A combination of that moment in the dressing room plus their own biblical study has convinced Chrissie to finally embrace their femininity and live as a trans woman. As they write in their autobiography, Heaven Come Down: “If there was a healing God needed to do, it wasn’t in delivering me from a feminine identity; the healing was in the restoring of it.”

“I didn’t read anybody’s theology, because my nature is just to go to scripture for myself,” Chrissie explains. “I researched the word ‘eunuch’. And the Holy Spirit led me on this journey, of seeing eunuchs as people excluded, damned and judged by law from the fellowship of God’s people, to Isaiah 56, where it says: “to those eunuchs…I will give them a name in my temple, greater than that of male and female.” God is exalting them. That is mind-blowing acceptance. But when you get to Jesus’ teaching, it’s even more mind-blowing. He exalts them as an example of kingdom living. The eunuch would be a broken, non-binary character and Jesus includes them. And then you go to the book of Acts and there’s the inclusion of the Ethiopian eunuch too.”

Speaking to me over Zoom, Chrissie explains: “If you consider gender expression as sin, then you’re going to crucify it. But my argument is that gender expression is actually an aspect of personality. We don’t ask people to crucify their personalities. We don’t demand that introverts become extroverts, we don’t demand that people change the essence of who they are.”


Chrissie feared that coming out would end their marriage of more than 20 years.

When Pam first read the letter from her husband, which revealed the full story, it came with a crushing weight. “I had absolutely no idea what I was taking in,” Pam writes, remembering the moment the couple sat together on the sofa, weeping. “… but in that moment my priority was to affirm Paul. Whatever this meant, we would face it together.”

Both Chrissie and Pam admit there was a grieving process, but somehow the couple have been able to weather the storm.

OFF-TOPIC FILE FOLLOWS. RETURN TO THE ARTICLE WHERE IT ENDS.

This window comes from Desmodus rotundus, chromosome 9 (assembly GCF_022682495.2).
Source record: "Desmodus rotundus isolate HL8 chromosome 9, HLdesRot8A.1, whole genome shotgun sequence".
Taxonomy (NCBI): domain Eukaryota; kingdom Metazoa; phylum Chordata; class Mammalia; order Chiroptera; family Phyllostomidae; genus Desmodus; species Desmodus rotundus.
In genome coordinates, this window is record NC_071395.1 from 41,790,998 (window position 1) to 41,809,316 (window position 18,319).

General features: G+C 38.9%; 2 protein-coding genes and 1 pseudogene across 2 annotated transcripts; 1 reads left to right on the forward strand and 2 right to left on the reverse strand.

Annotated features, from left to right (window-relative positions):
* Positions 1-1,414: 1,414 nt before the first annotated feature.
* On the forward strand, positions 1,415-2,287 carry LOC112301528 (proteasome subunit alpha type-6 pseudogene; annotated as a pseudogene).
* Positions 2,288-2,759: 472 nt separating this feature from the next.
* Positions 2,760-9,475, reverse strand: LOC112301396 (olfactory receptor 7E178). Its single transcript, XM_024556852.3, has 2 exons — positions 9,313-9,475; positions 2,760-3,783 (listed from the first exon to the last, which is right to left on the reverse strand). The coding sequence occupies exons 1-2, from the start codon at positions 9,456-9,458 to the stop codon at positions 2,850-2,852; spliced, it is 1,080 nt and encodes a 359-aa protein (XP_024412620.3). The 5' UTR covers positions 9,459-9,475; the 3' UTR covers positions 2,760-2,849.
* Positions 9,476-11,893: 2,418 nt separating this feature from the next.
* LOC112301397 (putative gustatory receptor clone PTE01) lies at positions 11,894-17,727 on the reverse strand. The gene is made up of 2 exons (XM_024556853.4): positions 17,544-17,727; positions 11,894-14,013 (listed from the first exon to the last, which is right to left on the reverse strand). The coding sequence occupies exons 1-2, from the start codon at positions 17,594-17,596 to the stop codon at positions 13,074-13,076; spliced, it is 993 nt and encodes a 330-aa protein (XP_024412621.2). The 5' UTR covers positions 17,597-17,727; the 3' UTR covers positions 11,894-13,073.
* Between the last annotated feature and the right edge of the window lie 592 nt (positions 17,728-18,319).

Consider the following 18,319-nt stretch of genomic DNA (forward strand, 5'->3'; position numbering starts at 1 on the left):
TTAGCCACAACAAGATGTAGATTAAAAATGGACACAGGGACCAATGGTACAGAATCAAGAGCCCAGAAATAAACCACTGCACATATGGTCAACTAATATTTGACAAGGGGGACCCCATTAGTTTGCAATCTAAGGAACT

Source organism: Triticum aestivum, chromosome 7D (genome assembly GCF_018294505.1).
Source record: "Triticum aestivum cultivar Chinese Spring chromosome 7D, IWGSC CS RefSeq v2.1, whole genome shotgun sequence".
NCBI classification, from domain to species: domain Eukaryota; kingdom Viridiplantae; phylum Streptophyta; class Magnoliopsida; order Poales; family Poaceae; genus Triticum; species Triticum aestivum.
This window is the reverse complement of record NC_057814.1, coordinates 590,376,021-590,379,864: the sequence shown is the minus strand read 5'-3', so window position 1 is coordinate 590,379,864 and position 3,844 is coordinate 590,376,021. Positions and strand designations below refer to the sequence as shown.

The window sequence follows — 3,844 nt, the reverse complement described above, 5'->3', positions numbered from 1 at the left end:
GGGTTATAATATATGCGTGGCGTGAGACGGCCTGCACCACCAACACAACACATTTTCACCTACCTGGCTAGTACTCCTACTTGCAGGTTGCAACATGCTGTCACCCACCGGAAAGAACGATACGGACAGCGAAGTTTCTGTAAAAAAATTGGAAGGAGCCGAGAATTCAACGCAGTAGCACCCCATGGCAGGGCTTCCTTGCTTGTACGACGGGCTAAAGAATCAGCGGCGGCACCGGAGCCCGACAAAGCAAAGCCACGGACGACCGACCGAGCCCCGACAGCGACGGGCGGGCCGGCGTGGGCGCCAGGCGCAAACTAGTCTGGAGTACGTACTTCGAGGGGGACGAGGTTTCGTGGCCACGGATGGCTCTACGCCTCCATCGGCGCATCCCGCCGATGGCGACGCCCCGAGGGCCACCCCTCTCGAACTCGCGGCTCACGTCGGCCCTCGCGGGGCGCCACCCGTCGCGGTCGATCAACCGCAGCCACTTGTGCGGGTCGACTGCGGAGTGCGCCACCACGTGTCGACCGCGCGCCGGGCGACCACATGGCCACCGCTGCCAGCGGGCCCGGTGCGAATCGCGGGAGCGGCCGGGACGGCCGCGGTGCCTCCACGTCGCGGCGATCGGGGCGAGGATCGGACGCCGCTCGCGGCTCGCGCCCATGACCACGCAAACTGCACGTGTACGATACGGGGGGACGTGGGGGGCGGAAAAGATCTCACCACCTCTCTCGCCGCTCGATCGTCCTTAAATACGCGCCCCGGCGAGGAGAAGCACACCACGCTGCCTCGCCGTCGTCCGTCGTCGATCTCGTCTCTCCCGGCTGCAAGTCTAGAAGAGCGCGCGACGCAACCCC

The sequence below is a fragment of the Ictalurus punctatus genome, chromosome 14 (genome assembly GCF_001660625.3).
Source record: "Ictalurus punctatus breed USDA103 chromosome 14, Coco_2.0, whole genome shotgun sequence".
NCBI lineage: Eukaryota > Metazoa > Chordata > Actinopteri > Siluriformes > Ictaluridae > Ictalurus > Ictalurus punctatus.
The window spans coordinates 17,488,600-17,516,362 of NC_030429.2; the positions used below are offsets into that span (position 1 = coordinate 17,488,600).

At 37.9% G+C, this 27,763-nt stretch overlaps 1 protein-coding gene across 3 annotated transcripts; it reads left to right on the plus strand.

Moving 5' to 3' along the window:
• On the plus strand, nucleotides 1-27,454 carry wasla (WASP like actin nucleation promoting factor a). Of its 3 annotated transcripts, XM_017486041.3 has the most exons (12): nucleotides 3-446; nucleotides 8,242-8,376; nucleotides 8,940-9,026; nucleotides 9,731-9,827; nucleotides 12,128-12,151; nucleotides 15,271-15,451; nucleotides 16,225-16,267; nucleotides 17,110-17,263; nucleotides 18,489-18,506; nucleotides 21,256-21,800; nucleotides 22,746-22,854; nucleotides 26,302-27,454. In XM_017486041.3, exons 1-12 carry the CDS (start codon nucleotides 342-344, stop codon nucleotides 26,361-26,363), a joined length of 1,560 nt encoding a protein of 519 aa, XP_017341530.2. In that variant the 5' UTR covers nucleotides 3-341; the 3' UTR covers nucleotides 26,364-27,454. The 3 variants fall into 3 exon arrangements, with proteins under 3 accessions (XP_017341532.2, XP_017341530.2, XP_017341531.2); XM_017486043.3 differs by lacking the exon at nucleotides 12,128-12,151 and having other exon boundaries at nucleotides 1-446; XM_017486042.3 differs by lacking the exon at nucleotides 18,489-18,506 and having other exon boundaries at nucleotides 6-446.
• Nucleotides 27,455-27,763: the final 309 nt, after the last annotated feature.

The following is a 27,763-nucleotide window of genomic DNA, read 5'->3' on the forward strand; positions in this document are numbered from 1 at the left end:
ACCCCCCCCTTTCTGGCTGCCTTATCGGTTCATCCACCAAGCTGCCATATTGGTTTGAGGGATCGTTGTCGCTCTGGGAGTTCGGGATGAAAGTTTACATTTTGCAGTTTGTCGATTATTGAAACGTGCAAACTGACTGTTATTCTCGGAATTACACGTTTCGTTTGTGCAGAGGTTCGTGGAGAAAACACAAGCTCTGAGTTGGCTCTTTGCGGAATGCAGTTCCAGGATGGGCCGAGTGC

The fruit of me being transgender is a deeper love for Jesus, and a deeper love for scripture

“Physically, the rules of marriage have changed,” Chrissie says. “Pam is not a liberal lesbian. She’s heterosexual. So all of a sudden, she’s got a feminine husband. It’s a huge shock. But I would say God is redeeming that and actually, our friendship is stronger, our love for each other is stronger. We’re laying down our lives for each other. Our family life has actually got real for the first time in our Christian experience, because I’m no longer pretending.

“But as I have stepped out of a lifetime of shame, Pam has stepped under shame. She’s felt the judgement of Christians no longer speaking to her. Ignored by her friends that she prayed with a couple of times a week, who no longer contact her.”


Having embraced their femininity, Chrissie now has a deeper understanding of their earlier addictions. “It was basically selfdestruction,” they say, “and, underneath it all, the reason for that was the hatred of myself for being feminine.”

For most of their Christian life, Chrissie accepted the Church’s traditional perspective on gender and lived as a man. Having now decided to live as Chrissie, there’s a lot of rethinking to do. “I can’t label myself except that I know I’m in a process of deepening my relationship with God. The naive belief in religious fundamentalism that I had when I entered the Church no longer holds intellectual integrity.”

To those who disagree with Chrissie’s newfound theology on gender, they reply simply: “If the fruit of me being transgender is a deeper love for Jesus, and a deeper love for scripture, then that’s got to be a good thing. I think everyone would admit that.”

Since coming out as trans, Chrissie says they have experienced “abundant and overwhelming joy”.

“Talk to my wife, talk to my friends and they will vouch for that. My character and my personality have been liberated.”


Agreement is hard to come by when it comes to the conversation around transgender issues. But the pattern of rejection Chrissie has experienced from fellow Christians should give us pause. There are questions that require an answer, not least: When we say “everyone is welcome” in our churches, do we mean it? Are we willing to look again at scripture’s teaching on gender, or are we fearful of what we might find? And perhaps, most pertinently of all, how can Christian communities best reach out with the love of Christ to the hundreds of young people whose gender dysphoria is driving them to despair?

Heaven Come Down by Chrissie Chevasutt (Darton, Longman & Todd) is out now